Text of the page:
Debit to Credit transfer
January 11, 2008 5:06 AM   Subscribe

Can a person add money to their checking account buy using a credit card balance transfer offer online and entering their Visa CheckCard number as the account to be credited?
posted by Pater Aletheias to Work & Money (9 answers total) 1 user marked this as a favorite
Probably, especially if your credit card allows cash advances; it's really the same thing. But if you're not directly paying off another credit balance, they may not give you the promotional interest deal. It really depends on the card issuer, so call up customer service and see what they'll do for you.
posted by beagle at 5:56 AM on January 11, 2008

Do you just need a fast temporary infusion of cash? I found that the overall fees/interest were lower by taking advantage of my bank's system wherein overdrafts roll onto my credit card issued by my bank.
posted by desuetude at 6:06 AM on January 11, 2008 [1 favorite]

Most of them will send you a check under a balance transfer offer, as long as you talk to a CSR. Citibank will let you do it online. Of course, you have to wait for the check and then take it to the bank and deposit it.

Your strategy will not likely succeed, since your check card account number is not actually your bank account number, as it is with a regular credit card.

In the alternative, it's likely that if you haven't thrown them away yet, you have some checks that the credit card company sent you that are good for that particular offer. Some banks have a policy of not letting you write those to yourself, however. I know Chase does. I've gotten around that in the past by writing them to someone else and having them write me a check after the one from the credit card company clears. Unfortunately, those checks are about the only ones my bank holds for any length of time. They take the entire 5 days for credit card access checks. :(
posted by wierdo at 6:12 AM on January 11, 2008

Yet another strategy: you may be able to get a credit card through your bank. That's what I do. So, when you go into overdraft on your checking account, the difference automatically gets charged to your credit card. It's all nice and clean and part of the same system. Then, when you have money again, you pay into your credit card directly from your checking account. The whole thing takes me about thirty seconds.
posted by bingo at 6:17 AM on January 11, 2008

That would not work.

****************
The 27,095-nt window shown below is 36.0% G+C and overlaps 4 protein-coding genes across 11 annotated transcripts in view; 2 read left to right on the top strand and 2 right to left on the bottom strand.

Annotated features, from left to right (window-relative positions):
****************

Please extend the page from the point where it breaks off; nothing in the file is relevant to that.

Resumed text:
posted by Tacos Are Pretty Great at 7:51 AM on January 11, 2008

I would read my credit card agreement very carefully before doing this. Odds are extremely good that you would end up paying the cash advance rate on that transfer, which is usually much higher than the promotional rate. Usually those transfer options explicitly state that any cash use of the offer is assessed at the cash advance rate.

Also, cash advances generally do not have a period in which they are not charged interest, meaning that you would start getting hit with finance charges from the moment you initiated the transfer.

Finally, since most credit cards pay off balances at differing interest rates from the lowest interest rate to the highest, if you had another balance on the credit card already you'd be paying off the lower interest rate while the higher (MUCH higher) cash advance balance was merrily increasing due to finance charges.

This is not a good plan, in other words. Call your credit card company with this question.
posted by winna at 8:27 AM on January 11, 2008

You could probably do the following: Link your bank account to a PayPal account, and then do a "request money" to a different email address of yours. Click on the link in that email and choose to pay the requested amount with a credit card but without signing up and/or signing in. I'm guessing this is against the terms of PayPal and probably your credit card, but hey, just an idea.
posted by atomly at 9:01 AM on January 11, 2008

If atomly's idea works, the pp fee (2.9%) would probably be substantially lower than the cash advance fee, but the overall process would take longer -- potentially more than a week longer -- given that the new email address you used would have to be connected to a bank account and the pp balance would then have to be transferred to that account.
posted by lorimer at 11:52 AM on January 11, 2008

what I've done in the past is eg. xfer from Bank of A to my daily-use Citibank MC account (which I pay off every month), which ends the month with a massive credit balance, and then have Citibank mail me the credit as a check that I deposit.

mmm, 0% fixed for 18 months . . .
posted by panamax at 2:17 PM on January 11, 2008

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